Photographer Martin Klimas and the color of sound

The New York Times magazine this week profiles a fascinating new series of images by the German photographer Martin Klimas, who is best known for his flying birds and exploding figurines — you can see his past work on his (slow loading) website.  The new work takes every stoner heavy metal kid’s great discovery that stereo speakers generate palpable air vibrations when music is played really loud and marries it to Abstract Expressionism.  In Klimas’s case, he lays the speaker flat, covers it with a scrim, puts on a tune, and then pours paint onto the vibrating speaker while photographing the colors bouncing around using very fast shutter speeds.  The results (below) are spectacular — click on images to enlarge, then use the arrows to scroll through.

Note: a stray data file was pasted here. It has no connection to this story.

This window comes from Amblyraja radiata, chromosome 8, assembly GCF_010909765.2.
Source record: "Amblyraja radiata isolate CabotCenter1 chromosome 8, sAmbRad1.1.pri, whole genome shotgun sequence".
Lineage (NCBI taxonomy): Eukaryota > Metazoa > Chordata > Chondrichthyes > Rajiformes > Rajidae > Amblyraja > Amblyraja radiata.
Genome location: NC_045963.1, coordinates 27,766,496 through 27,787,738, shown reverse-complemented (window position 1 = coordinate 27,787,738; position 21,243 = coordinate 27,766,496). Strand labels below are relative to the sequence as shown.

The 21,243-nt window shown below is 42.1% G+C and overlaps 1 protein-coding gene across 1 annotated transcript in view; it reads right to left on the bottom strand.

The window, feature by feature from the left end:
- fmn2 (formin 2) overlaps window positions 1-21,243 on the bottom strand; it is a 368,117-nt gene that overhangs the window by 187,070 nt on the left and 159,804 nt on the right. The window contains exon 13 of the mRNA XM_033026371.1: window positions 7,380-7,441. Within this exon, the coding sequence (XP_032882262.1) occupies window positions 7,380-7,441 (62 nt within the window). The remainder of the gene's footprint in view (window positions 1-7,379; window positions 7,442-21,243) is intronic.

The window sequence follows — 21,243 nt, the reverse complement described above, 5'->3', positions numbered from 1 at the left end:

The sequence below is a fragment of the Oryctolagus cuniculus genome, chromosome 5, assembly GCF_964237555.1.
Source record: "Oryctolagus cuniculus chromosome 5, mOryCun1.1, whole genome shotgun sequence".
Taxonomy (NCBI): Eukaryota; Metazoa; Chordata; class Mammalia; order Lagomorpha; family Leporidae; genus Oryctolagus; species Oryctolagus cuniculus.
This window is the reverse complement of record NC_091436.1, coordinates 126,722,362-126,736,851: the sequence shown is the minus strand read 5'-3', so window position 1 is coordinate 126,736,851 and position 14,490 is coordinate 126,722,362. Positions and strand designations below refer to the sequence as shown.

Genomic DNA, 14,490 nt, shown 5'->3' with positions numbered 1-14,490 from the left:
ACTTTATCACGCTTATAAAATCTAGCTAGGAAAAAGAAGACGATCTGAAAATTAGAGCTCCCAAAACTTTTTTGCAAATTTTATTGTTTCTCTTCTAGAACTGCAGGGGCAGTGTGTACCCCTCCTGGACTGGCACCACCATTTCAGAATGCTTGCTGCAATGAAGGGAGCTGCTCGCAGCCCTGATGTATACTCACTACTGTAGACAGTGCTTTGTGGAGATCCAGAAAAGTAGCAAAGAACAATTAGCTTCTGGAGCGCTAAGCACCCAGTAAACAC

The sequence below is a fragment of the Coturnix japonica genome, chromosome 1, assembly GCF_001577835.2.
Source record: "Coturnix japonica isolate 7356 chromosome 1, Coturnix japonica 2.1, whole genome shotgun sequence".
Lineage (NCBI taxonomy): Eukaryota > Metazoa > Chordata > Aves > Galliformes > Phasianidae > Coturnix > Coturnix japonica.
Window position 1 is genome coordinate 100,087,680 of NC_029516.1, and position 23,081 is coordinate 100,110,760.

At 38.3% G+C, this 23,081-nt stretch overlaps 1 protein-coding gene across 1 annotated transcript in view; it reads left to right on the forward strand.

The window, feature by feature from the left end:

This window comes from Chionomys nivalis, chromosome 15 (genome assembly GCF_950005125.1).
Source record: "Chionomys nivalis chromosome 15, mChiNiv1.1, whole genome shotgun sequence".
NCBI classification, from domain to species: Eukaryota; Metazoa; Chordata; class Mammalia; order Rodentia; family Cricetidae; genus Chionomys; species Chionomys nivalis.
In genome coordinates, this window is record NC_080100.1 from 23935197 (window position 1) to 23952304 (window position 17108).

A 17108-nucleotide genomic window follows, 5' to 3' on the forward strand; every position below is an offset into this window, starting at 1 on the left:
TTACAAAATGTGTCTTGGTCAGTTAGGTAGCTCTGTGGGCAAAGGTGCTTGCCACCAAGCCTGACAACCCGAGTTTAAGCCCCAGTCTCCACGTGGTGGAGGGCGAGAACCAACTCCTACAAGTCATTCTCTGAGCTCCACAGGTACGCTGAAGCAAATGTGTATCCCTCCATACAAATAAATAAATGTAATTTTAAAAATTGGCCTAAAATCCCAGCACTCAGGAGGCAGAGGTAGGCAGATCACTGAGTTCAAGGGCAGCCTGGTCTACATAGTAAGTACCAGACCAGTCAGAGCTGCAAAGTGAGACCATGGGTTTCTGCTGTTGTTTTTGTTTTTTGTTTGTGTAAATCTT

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Click here to see how entire movies can be compressed into a single color barcode revealing the mood of a film at a glance.  Or here to see another German photographer’s work capturing the light decay when old cathode-ray television sets are turned off.  Or here to see photographs of Tsarist Russia shot in color in 1911.  Or here for more early color, this time of the Great Depression.  Or here to see the modest young Englishwoman who was a pioneer of early-1960s sound technology and thus the unlikely face of DJ dance culture.

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One Response to “Photographer Martin Klimas and the color of sound”

  1. Rosanne Henderson says:

    This is amazing.  See what happens when you play Mozart, Beethoven, and the classical musicians.

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